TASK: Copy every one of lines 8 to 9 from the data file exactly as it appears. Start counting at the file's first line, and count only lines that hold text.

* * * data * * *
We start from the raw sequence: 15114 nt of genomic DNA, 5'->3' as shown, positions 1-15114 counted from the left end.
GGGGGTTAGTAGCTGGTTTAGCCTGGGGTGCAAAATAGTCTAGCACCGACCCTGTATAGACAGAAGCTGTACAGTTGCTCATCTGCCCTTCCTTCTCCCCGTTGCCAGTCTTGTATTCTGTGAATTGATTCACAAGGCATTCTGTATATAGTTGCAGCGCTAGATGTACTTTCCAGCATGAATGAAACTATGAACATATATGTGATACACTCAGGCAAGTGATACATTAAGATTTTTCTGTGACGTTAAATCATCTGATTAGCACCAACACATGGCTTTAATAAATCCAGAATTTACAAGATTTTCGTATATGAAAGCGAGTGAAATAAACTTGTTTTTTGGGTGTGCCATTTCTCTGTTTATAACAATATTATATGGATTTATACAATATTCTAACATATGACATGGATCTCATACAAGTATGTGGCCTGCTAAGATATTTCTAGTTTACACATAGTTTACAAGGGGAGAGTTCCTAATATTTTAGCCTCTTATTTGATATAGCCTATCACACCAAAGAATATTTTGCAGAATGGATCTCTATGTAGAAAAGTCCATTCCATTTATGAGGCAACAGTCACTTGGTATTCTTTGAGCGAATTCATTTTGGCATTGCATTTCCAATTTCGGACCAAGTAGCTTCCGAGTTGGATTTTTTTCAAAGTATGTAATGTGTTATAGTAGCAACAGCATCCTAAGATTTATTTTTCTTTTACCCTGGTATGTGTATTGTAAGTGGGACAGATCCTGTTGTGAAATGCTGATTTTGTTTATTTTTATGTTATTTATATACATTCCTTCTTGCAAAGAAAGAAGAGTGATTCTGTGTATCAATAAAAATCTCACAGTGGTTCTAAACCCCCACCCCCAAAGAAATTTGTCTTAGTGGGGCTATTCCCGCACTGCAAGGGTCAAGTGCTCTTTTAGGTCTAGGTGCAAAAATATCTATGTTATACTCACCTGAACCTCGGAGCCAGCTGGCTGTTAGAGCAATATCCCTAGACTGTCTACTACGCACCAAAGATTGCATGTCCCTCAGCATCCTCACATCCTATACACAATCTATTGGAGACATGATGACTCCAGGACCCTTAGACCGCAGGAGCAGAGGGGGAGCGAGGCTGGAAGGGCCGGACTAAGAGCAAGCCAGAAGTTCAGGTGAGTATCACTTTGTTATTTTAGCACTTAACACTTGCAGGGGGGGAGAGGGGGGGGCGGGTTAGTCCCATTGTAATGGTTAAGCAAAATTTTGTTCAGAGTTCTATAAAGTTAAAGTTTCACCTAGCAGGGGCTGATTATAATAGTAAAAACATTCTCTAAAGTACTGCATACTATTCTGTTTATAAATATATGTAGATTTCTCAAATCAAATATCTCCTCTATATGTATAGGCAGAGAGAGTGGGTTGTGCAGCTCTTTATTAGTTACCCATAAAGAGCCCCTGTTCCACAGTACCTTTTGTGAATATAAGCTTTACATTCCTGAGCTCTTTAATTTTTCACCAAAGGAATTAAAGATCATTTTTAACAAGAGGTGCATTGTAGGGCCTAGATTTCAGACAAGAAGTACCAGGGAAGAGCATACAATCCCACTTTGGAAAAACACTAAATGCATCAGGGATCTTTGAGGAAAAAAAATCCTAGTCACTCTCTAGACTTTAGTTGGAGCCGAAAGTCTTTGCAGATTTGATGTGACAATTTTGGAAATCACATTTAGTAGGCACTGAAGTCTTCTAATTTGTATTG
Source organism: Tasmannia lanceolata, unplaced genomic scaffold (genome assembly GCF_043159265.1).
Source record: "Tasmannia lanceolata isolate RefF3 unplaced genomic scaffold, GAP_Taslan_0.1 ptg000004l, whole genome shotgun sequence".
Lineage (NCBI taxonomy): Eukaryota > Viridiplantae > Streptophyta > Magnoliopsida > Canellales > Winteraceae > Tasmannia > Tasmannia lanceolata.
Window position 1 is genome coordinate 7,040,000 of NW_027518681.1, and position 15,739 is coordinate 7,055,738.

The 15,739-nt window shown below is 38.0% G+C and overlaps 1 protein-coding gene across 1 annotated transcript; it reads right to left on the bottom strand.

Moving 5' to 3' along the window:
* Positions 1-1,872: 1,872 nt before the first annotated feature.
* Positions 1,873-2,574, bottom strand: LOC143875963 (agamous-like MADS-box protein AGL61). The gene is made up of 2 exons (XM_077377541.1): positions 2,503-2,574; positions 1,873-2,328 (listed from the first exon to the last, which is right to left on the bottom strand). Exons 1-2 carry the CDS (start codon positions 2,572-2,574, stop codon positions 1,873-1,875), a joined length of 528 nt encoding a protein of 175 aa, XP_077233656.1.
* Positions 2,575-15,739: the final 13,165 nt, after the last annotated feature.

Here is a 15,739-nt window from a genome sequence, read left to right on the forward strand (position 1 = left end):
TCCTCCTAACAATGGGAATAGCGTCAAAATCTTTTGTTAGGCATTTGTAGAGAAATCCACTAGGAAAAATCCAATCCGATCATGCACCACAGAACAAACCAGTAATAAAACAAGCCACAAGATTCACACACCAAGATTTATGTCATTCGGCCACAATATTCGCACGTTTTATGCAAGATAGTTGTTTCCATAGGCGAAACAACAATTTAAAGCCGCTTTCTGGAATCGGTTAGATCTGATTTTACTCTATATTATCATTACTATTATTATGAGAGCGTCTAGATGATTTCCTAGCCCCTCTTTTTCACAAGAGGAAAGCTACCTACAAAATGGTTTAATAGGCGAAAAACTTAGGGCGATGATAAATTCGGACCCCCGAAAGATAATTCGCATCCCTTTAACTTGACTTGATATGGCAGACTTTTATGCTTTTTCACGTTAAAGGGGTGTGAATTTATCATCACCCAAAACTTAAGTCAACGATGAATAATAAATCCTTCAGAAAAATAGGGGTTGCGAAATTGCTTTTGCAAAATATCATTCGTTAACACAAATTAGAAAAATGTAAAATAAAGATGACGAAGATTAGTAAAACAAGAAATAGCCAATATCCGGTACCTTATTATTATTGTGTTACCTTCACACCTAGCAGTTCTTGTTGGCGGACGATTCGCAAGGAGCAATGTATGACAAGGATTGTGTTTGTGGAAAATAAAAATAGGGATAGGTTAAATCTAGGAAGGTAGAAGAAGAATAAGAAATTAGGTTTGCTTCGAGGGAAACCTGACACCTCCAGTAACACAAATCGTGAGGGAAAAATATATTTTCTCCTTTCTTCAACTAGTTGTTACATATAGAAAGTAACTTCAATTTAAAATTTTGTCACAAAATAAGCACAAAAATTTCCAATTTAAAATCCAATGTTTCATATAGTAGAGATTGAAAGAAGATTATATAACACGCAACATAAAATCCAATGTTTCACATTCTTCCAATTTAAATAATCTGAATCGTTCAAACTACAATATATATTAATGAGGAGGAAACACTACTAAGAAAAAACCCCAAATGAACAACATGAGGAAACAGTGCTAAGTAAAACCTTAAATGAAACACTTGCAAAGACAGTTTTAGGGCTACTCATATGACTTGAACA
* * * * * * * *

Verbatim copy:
Moving 5' to 3' along the window:
* Positions 1-1,872: 1,872 nt before the first annotated feature.